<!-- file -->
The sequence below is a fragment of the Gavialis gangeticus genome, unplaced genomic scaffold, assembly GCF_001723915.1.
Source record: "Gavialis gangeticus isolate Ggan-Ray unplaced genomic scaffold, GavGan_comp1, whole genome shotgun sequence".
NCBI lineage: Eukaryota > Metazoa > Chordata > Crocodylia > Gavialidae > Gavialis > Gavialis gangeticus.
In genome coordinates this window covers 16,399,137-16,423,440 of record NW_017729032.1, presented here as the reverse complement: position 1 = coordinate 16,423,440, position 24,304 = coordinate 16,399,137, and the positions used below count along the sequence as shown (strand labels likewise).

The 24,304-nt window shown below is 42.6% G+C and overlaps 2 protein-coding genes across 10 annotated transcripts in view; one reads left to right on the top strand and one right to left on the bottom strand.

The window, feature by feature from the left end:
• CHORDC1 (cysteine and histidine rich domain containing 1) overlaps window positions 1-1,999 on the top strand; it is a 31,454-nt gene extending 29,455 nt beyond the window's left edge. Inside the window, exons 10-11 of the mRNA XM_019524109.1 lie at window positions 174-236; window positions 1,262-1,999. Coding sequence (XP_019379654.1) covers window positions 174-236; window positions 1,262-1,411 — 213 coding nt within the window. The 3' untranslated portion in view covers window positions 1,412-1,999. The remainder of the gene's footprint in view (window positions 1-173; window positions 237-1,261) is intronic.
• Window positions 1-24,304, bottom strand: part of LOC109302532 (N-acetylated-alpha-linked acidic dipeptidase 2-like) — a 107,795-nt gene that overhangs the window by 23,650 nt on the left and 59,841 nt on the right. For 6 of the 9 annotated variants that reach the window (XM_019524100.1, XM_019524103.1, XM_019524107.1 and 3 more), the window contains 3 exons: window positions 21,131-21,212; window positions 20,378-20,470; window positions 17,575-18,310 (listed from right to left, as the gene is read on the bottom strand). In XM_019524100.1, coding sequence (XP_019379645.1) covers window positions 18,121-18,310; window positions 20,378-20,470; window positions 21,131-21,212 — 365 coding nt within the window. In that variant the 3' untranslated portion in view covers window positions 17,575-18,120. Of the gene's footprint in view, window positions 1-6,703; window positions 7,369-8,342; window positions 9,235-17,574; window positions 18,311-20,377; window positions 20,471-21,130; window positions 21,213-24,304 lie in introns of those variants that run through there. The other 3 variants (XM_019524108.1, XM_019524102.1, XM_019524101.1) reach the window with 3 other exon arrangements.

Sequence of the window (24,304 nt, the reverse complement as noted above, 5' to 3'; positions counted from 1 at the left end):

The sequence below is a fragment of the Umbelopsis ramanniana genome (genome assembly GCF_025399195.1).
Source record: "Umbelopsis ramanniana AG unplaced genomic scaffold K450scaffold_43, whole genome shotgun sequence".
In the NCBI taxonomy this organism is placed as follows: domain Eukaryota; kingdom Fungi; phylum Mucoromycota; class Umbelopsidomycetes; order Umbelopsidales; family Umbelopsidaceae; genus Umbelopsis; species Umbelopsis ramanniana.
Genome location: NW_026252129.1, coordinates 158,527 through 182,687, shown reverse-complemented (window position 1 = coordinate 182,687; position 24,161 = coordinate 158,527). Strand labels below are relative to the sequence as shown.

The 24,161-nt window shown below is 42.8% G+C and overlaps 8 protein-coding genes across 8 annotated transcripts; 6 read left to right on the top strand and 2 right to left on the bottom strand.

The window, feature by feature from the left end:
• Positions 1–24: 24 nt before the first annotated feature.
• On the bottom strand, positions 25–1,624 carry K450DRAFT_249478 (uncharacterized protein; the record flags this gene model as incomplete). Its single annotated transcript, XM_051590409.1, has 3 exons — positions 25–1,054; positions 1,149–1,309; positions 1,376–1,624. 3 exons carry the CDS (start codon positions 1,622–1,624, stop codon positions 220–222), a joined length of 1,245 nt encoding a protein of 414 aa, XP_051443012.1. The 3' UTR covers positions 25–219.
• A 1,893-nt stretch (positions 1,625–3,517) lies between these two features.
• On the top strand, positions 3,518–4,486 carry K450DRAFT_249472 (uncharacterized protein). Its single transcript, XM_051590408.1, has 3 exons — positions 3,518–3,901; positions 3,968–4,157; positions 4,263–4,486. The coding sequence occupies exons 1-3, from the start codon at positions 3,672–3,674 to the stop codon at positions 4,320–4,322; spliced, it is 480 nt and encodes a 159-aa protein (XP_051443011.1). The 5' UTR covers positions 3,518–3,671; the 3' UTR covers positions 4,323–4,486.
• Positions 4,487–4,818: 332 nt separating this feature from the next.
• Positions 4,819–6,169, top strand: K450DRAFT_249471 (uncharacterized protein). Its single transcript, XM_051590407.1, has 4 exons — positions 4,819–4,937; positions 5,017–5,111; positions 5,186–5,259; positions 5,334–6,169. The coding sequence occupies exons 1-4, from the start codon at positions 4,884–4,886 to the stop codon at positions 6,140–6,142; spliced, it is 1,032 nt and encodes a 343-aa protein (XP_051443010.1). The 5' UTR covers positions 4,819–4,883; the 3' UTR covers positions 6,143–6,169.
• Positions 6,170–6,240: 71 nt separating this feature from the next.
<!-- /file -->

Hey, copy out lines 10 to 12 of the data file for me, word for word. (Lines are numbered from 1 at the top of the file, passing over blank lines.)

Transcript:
The sequence below is a fragment of the Umbelopsis ramanniana genome (genome assembly GCF_025399195.1).
Source record: "Umbelopsis ramanniana AG unplaced genomic scaffold K450scaffold_43, whole genome shotgun sequence".
In the NCBI taxonomy this organism is placed as follows: domain Eukaryota; kingdom Fungi; phylum Mucoromycota; class Umbelopsidomycetes; order Umbelopsidales; family Umbelopsidaceae; genus Umbelopsis; species Umbelopsis ramanniana.